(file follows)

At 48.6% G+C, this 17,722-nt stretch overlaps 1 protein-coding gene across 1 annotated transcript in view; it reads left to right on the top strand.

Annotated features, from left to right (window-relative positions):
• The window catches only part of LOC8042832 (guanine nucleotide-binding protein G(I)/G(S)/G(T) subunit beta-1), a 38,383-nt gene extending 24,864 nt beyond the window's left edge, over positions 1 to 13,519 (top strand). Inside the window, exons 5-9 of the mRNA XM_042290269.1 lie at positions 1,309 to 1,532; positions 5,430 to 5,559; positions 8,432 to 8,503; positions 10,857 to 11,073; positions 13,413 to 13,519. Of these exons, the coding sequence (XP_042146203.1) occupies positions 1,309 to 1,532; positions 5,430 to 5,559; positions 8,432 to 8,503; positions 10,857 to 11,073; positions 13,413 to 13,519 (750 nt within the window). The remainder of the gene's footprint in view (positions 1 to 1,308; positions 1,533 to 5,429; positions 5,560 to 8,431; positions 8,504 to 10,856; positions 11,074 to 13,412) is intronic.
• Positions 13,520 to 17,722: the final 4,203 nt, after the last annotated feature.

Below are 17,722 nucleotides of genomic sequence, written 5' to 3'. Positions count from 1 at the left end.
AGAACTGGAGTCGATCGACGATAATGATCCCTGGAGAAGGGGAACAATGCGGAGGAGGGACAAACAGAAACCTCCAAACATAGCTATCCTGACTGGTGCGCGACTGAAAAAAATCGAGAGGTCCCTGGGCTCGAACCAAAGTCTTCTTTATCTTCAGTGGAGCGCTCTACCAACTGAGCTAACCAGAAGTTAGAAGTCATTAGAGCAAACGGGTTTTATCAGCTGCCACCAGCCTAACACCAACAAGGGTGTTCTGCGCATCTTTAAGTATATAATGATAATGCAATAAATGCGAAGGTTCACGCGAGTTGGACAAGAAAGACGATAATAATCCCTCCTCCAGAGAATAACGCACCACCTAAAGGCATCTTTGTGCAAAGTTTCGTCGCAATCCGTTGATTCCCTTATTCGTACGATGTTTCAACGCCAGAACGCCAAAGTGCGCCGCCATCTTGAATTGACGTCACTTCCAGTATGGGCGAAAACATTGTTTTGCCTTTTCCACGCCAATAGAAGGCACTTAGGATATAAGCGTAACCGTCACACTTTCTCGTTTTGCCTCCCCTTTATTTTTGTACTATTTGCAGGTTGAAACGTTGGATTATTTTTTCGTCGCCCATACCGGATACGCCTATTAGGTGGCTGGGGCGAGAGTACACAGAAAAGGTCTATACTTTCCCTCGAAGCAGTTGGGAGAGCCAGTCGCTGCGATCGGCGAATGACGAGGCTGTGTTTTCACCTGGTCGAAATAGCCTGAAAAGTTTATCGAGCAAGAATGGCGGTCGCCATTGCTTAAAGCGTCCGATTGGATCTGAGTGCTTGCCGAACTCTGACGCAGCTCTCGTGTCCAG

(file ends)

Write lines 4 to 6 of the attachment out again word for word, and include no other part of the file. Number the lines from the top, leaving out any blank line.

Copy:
• Positions 13,520 to 17,722: the final 4,203 nt, after the last annotated feature.

Below are 17,722 nucleotides of genomic sequence, written 5' to 3'. Positions count from 1 at the left end.
AGAACTGGAGTCGATCGACGATAATGATCCCTGGAGAAGGGGAACAATGCGGAGGAGGGACAAACAGAAACCTCCAAACATAGCTATCCTGACTGGTGCGCGACTGAAAAAAATCGAGAGGTCCCTGGGCTCGAACCAAAGTCTTCTTTATCTTCAGTGGAGCGCTCTACCAACTGAGCTAACCAGAAGTTAGAAGTCATTAGAGCAAACGGGTTTTATCAGCTGCCACCAGCCTAACACCAACAAGGGTGTTCTGCGCATCTTTAAGTATATAATGATAATGCAATAAATGCGAAGGTTCACGCGAGTTGGACAAGAAAGACGATAATAATCCCTCCTCCAGAGAATAACGCACCACCTAAAGGCATCTTTGTGCAAAGTTTCGTCGCAATCCGTTGATTCCCTTATTCGTACGATGTTTCAACGCCAGAACGCCAAAGTGCGCCGCCATCTTGAATTGACGTCACTTCCAGTATGGGCGAAAACATTGTTTTGCCTTTTCCACGCCAATAGAAGGCACTTAGGATATAAGCGTAACCGTCACACTTTCTCGTTTTGCCTCCCCTTTATTTTTGTACTATTTGCAGGTTGAAACGTTGGATTATTTTTTCGTCGCCCATACCGGATACGCCTATTAGGTGGCTGGGGCGAGAGTACACAGAAAAGGTCTATACTTTCCCTCGAAGCAGTTGGGAGAGCCAGTCGCTGCGATCGGCGAATGACGAGGCTGTGTTTTCACCTGGTCGAAATAGCCTGAAAAGTTTATCGAGCAAGAATGGCGGTCGCCATTGCTTAAAGCGTCCGATTGGATCTGAGTGCTTGCCGAACTCTGACGCAGCTCTCGTGTCCAG